No province of the Anglican Communion has been sanctioned for its teaching on sexuality or the development of any unorthodox marriage liturgy. Neither The Episcopal Church of the USA nor the Anglican Church of Canada has been expelled from the Anglican Communion. Calls for their expulsion were defeated at the outset by majority vote: the will of the Holy Spirit was that all should walk together, talk together and weep together.
TEC and ACoC are simply being confronted by the consequences of their lack of consideration for catholicity. The division within the Communion is in the apprehension of the significance of that consequence. At every moment of crisis during the Canterbury quarrels, Justin Welby, as Primus inter Pares, pleaded and prayed, as Abram said to Lot, ‘Please let there be no quarrel between me and between you and between my herdsmen and between your herdsmen, for we are brethren‘ (Gen 13:8). He called the 38 to vote (or 37 after Archbishop Stanley Ntagali of Uganda had walked out), and they did so. But manipulation is in the eye of the beholder: at all times, those who wished to walk were free to walk: there was no manipulation, coercion or unholy collusion to fabricate unanimity. As each vote was called, the will to continue in fellowship with the brethren was unanimous: GAFCON voted with TEC to walk side by side, talk face to face, and weep heart to heart. No mere man called Justin could have duped the judicious herdsmen to confect any kind of deal: it was a work of the Holy Spirit.
Doctrine is a matter for each province, but the Primates gather periodically to meditate deeply upon the prophetic role of the Church in the world. If a single province pushes a point too vigorously, consensus may be fractured and communion impaired. What is interesting about the final statement from this Primates’ Meeting is that there are expectations upon both sides of the current divide, with consequences for both in the event of disregard and indiscipline: TEC and ACoC are exhorted to reflect upon the consequences of departing from the catholic understanding of marriage; and certain African churches are exhorted to reflect upon the appalling consequences for LGBT people when prelates affirm political persecution based upon sexual orientation. Consider:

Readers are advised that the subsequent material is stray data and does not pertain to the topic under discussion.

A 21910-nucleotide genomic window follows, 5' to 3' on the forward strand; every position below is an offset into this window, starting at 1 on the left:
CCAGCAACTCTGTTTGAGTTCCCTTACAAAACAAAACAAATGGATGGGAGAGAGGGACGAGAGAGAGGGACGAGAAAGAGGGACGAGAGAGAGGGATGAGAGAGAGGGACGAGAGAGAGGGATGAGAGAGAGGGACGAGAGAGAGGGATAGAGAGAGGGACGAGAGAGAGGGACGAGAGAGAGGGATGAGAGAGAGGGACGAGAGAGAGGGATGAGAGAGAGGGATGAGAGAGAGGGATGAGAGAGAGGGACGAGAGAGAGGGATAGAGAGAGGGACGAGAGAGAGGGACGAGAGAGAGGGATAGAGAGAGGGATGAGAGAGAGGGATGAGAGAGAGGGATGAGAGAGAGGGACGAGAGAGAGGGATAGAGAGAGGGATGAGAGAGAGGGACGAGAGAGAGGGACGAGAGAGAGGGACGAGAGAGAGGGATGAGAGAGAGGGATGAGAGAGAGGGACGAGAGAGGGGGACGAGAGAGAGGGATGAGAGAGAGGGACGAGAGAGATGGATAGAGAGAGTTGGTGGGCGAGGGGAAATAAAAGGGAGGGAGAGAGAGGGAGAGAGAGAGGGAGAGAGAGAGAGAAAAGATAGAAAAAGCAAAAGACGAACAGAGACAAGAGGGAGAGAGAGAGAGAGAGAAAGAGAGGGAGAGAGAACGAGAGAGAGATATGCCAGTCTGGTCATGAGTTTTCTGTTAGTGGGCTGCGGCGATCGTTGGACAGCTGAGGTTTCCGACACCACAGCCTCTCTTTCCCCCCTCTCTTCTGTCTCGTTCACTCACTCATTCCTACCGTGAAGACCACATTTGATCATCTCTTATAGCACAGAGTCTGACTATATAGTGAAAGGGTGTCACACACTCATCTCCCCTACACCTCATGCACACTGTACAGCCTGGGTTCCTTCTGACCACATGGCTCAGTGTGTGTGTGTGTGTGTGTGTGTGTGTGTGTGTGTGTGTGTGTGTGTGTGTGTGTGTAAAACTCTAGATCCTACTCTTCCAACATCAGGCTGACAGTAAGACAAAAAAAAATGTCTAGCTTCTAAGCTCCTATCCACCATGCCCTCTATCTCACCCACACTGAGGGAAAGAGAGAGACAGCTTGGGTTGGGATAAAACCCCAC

The traditional doctrine of the church in view of the teaching of Scripture, upholds marriage as between a man and a woman in faithful, lifelong union. The majority of those gathered reaffirm this teaching.
The Primates condemned homophobic prejudice and violence and resolved to work together to offer pastoral care and loving service irrespective of sexual orientation. This conviction arises out of our discipleship of Jesus Christ. The Primates reaffirmed their rejection of criminal sanctions against same-sex attracted people.
Provinces which fail to heed these calls for mercy, justice, compassion and catholicity will face consequences. This may eventually mean Eucharistic separation, but speculation of what schism might occur in three years time is fruitless: Jesus taught us to let tomorrow take care of itself. For today, the Worldwide Anglican Communion is reconciled to walk and talk together as one family, as Jesus prayed: ‘That they all may be one; as thou, Father, art in me, and I in thee, that they also may be one in us: that the world may believe that thou hast sent me‘ (Jn 17:21). Unity is a work of the Holy Spirit: we may hurt one another, but we need to journey together as pilgrims, for the world hates us without any regard for the nuances of doctrinal division.
As for the Archbishop of Canterbury, he isn’t going anywhere. Justin Welby is in it for the long haul, because God called him to a mission of spiritual joy, and he isn’t a quitter. He knows the limitations of his authority and the fallibility of his humanity. His mind is clouded by desires and fears, and his language impaired by learning, custom and personal inclination. He has a temper, defects in education and imperfections in grace. As the Western world changes its apprehension of humanity, sexuality and marriage, it is his task to proclaim as best he can the doctrine of God to guide toward the light, incline toward Christ, minister to division and heal the hurt. God is love and God is kind. His love and kindness captivate the heart: we love God for His kindness in hearing (Ps 116:1), and Justin Welby’s task is to embody the symmetry of God’s smiles and frowns.
North America is in a place, and Africa is in a place. Some may advocate and hasten to advance the holiness of acrimony; others the peace of submission, humility and sweet declaration. Either way, we are called to a ministry of gospel truth, kindness and self-sacrifice; to do justly, and to love mercy, and to walk humbly with thy God (Mic 6:8). This is our joy, spiritual delight and greatest pleasure.